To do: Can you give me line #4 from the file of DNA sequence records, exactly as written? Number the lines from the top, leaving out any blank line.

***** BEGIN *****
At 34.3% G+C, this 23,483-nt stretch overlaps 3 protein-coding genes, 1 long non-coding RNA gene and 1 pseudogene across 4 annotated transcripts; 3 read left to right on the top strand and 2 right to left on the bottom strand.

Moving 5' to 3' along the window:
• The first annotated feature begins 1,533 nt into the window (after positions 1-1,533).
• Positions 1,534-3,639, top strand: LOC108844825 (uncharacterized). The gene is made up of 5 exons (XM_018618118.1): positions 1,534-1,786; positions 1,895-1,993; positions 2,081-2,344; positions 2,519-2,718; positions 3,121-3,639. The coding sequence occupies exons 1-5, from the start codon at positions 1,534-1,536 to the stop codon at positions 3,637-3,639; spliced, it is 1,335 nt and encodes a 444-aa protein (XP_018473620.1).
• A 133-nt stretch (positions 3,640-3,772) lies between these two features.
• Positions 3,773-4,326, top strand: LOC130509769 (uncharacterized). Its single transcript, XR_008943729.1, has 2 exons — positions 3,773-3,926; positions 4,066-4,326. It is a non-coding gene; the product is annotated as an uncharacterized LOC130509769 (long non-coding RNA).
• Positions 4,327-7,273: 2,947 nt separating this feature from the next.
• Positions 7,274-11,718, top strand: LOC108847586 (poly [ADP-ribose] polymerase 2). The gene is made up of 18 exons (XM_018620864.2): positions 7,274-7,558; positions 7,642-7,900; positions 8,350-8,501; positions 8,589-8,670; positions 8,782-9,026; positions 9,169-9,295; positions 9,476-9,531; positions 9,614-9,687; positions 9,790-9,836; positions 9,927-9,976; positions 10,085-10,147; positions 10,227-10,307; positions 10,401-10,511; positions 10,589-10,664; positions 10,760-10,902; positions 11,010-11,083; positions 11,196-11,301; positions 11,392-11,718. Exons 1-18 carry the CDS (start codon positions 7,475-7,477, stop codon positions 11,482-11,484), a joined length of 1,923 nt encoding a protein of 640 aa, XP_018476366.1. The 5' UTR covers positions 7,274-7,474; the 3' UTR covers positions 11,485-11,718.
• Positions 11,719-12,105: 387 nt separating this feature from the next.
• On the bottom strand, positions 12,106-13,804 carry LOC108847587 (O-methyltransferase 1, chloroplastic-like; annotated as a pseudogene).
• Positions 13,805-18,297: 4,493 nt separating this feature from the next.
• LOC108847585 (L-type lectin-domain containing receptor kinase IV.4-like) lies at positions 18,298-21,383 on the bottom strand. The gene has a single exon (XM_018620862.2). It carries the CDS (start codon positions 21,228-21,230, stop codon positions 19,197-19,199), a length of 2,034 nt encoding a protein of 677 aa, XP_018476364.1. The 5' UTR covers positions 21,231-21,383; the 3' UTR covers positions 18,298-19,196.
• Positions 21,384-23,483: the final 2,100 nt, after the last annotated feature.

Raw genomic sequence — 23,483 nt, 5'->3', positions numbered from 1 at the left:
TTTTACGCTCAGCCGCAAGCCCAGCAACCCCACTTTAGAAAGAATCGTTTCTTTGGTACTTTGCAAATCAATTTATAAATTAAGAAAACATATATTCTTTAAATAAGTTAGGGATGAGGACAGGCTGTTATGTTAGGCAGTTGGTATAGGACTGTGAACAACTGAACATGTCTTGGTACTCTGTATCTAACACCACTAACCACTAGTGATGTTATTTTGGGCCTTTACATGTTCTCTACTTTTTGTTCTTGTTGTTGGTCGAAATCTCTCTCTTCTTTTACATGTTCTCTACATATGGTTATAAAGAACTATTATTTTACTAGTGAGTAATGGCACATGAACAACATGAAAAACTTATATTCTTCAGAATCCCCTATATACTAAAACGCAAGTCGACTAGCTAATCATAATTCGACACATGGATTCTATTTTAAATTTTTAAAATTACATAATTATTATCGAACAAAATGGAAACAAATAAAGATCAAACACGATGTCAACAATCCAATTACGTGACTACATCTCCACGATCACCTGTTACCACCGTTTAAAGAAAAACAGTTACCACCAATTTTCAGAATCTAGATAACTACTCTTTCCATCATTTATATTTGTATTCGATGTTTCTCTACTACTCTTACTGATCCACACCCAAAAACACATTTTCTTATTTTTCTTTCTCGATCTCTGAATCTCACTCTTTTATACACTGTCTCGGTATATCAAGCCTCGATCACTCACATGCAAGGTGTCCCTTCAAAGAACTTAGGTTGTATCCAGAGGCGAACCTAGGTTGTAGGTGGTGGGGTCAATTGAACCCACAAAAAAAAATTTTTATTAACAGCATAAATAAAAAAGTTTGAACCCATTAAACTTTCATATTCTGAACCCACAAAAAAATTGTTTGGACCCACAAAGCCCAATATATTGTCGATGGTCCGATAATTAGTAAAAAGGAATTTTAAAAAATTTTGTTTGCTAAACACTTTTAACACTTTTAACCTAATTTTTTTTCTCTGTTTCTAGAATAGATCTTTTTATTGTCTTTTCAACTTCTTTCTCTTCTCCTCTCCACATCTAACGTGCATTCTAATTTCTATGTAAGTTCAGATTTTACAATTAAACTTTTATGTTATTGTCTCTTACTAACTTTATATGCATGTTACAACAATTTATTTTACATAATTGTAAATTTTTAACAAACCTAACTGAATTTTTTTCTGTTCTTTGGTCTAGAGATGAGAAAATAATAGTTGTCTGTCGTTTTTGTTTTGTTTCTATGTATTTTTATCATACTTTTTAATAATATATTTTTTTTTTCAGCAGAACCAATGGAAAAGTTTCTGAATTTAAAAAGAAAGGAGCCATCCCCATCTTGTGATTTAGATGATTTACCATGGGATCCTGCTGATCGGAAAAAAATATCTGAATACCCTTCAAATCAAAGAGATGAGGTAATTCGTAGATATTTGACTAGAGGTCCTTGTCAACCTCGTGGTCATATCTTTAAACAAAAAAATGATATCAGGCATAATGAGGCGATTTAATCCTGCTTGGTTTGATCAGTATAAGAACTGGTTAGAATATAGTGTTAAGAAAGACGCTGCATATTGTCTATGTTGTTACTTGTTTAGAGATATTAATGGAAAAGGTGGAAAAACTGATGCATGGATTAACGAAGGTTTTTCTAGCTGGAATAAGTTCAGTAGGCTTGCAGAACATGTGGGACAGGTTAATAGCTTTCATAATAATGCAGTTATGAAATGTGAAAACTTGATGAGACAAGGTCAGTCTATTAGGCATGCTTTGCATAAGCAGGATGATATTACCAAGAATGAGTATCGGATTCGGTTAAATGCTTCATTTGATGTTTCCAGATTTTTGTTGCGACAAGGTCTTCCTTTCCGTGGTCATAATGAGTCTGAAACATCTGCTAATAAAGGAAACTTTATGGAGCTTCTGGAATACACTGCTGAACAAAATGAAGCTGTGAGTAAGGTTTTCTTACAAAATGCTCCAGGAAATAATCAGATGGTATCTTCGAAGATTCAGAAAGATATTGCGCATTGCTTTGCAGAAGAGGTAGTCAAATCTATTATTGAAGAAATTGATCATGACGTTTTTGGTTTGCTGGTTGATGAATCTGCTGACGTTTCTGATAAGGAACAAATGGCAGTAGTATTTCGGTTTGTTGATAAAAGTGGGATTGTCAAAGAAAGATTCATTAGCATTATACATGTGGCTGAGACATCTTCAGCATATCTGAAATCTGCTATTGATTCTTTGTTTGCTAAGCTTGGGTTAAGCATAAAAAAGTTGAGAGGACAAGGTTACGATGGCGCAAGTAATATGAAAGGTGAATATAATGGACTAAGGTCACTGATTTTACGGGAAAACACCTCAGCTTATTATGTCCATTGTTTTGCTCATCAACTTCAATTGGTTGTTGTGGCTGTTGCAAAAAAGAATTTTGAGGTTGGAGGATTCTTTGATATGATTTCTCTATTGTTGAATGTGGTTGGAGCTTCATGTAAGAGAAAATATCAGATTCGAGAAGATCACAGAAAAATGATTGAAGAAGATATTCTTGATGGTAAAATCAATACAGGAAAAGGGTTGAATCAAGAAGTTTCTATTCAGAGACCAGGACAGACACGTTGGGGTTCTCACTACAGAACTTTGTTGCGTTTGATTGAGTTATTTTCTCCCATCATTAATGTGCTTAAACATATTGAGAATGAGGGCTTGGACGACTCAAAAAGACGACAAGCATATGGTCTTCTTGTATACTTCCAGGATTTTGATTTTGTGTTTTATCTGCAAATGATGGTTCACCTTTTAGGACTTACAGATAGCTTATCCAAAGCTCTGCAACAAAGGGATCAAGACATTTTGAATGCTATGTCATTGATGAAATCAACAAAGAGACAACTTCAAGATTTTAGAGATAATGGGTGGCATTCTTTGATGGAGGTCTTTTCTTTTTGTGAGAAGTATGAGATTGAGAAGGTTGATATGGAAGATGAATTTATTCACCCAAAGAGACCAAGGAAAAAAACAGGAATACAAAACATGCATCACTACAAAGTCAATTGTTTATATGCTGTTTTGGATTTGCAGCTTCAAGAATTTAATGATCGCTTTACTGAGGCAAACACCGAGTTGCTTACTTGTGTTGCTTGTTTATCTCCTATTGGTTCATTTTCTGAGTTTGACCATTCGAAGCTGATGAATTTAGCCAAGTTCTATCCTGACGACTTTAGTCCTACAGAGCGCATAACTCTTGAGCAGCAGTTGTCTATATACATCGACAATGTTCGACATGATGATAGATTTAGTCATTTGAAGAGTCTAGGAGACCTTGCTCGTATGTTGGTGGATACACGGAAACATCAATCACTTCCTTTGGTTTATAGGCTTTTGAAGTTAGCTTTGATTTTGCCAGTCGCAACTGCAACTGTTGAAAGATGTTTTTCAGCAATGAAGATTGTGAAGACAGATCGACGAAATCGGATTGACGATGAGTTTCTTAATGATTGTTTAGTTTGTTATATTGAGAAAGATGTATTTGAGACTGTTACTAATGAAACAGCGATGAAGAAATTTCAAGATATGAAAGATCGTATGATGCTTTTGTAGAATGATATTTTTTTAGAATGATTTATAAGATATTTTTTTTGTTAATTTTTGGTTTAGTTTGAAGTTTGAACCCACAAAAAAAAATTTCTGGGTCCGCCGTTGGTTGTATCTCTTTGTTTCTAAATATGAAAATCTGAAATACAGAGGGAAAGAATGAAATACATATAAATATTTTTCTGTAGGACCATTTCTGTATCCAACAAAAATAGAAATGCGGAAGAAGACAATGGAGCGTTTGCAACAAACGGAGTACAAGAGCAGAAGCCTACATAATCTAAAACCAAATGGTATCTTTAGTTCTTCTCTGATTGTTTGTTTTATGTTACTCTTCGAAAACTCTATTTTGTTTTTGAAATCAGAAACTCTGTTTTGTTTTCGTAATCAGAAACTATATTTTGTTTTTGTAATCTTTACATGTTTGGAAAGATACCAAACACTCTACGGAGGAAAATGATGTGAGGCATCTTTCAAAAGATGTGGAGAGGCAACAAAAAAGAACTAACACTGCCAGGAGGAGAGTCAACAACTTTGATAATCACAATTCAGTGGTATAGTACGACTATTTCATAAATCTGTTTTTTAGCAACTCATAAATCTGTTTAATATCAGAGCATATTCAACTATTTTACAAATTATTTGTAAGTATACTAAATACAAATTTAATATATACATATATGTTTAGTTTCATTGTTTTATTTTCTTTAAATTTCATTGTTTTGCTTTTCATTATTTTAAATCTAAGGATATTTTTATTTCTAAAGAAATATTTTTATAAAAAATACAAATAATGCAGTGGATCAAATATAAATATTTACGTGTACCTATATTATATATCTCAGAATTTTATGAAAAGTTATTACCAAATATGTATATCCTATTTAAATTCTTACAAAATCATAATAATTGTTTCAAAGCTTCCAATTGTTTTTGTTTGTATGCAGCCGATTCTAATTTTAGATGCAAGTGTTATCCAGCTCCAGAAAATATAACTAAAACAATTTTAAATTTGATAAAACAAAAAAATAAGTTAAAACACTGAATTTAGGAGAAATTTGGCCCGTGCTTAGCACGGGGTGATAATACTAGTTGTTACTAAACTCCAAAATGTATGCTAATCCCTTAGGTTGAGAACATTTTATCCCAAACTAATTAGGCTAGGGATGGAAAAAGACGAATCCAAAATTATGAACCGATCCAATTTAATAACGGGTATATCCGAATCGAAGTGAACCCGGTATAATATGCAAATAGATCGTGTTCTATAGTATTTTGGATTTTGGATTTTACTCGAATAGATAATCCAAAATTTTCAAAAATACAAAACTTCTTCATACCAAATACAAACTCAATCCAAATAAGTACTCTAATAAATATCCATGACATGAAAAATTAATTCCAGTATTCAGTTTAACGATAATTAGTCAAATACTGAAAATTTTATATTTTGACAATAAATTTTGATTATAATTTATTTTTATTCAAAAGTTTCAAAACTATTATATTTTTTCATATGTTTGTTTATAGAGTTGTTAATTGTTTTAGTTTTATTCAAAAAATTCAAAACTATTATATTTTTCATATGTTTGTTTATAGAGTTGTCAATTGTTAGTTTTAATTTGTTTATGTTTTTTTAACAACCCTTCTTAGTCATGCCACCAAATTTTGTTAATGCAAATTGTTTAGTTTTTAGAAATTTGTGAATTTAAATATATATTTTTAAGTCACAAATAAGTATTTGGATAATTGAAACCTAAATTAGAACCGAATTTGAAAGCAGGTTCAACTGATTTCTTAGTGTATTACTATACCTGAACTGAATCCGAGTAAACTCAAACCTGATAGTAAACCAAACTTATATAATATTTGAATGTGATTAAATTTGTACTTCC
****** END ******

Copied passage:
• Positions 1,534-3,639, top strand: LOC108844825 (uncharacterized). The gene is made up of 5 exons (XM_018618118.1): positions 1,534-1,786; positions 1,895-1,993; positions 2,081-2,344; positions 2,519-2,718; positions 3,121-3,639. The coding sequence occupies exons 1-5, from the start codon at positions 1,534-1,536 to the stop codon at positions 3,637-3,639; spliced, it is 1,335 nt and encodes a 444-aa protein (XP_018473620.1).